PDT Staff Writer
Every so often I have to do something stupid to remember why I don’t do that thing. Wednesday morning my wife and I saw a commercial for “The Old Brooklyn Lantern.” It had bright LED lights and would last for 100,000 hours, and since our power goes off in this area so frequently, I thought about getting one. Then they said - “order now and we’ll send you a second ‘Old Brooklyn Lantern,’ free, just pay separate processing. And be sure to ask about free shipping.”
For a brief moment I forgot why I never order anything off TV, and I called the number. I, of course, got a recording, which went into the spiel, minus the free shipping option, and told me the first lantern would be $12.99, plus $6.99 processing. And since I had called at that magic moment in time, I would get a second lantern, all I had to pay was $9.99 processing.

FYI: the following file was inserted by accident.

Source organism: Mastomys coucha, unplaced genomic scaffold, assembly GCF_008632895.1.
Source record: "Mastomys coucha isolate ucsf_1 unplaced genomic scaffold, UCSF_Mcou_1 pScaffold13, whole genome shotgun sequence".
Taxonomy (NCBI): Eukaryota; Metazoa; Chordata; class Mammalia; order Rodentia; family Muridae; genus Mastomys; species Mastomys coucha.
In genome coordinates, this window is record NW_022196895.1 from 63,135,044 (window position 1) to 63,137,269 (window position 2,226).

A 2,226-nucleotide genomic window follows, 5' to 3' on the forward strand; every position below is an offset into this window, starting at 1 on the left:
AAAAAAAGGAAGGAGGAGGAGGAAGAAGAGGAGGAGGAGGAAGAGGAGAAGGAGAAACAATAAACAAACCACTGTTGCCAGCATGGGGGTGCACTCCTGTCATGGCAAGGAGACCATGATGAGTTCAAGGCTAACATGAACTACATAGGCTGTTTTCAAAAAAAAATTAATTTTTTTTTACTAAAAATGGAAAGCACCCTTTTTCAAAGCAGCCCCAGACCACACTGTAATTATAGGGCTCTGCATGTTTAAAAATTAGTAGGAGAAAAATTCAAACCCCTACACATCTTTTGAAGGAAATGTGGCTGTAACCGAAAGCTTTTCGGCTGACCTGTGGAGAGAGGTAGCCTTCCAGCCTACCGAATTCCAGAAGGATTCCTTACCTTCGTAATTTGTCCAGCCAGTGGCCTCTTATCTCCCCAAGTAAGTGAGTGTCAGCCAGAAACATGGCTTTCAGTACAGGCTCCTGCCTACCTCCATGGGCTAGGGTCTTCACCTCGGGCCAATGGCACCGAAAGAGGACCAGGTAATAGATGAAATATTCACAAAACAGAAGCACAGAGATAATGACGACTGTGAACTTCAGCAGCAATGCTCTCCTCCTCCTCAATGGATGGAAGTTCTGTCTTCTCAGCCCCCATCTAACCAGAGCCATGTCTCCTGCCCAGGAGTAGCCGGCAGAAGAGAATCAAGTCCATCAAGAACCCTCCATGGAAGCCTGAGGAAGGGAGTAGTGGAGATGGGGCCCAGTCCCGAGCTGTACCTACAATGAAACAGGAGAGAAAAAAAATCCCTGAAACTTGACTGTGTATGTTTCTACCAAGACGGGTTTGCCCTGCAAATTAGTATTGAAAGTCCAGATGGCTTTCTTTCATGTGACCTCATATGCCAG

Now, if you are doing the math, the new price for the $12.99 lantern was going to be $30. And I would still not know what the shipping was going to cost, and since it was a recording, I had not been given the opportunity to ask about free shipping. The next thing I hear from this recording is - “I have you down for one lantern…..” I hung up, attempted to kick myself, which at my age is nearly impossible, and reminded myself why I don’t order things off TV.
I am just in the dark as to why people try to do these things. Whatever happened to just laying it out there and telling the entire truth? Why not say, “the price is $20 for one, or get two for $30?” plus shipping. Then you can make your decision based on real numbers, not some attempt to get you to think you are getting some really great price when you are not.
So I’m still in the market for a nice battery powered lantern that lights the entire room, and I am sure I will find one at a reasonable price somewhere locally, which means my money will stay here, and I will be dealing with someone who gives me an actual final price.
It’s what my father told me and your father probably told you - “If it seems to be too good to be true, it probably isn’t true.”
Frank Lewis may be reached at 740-353-3101, ext. 232, or at firstname.lastname@example.org.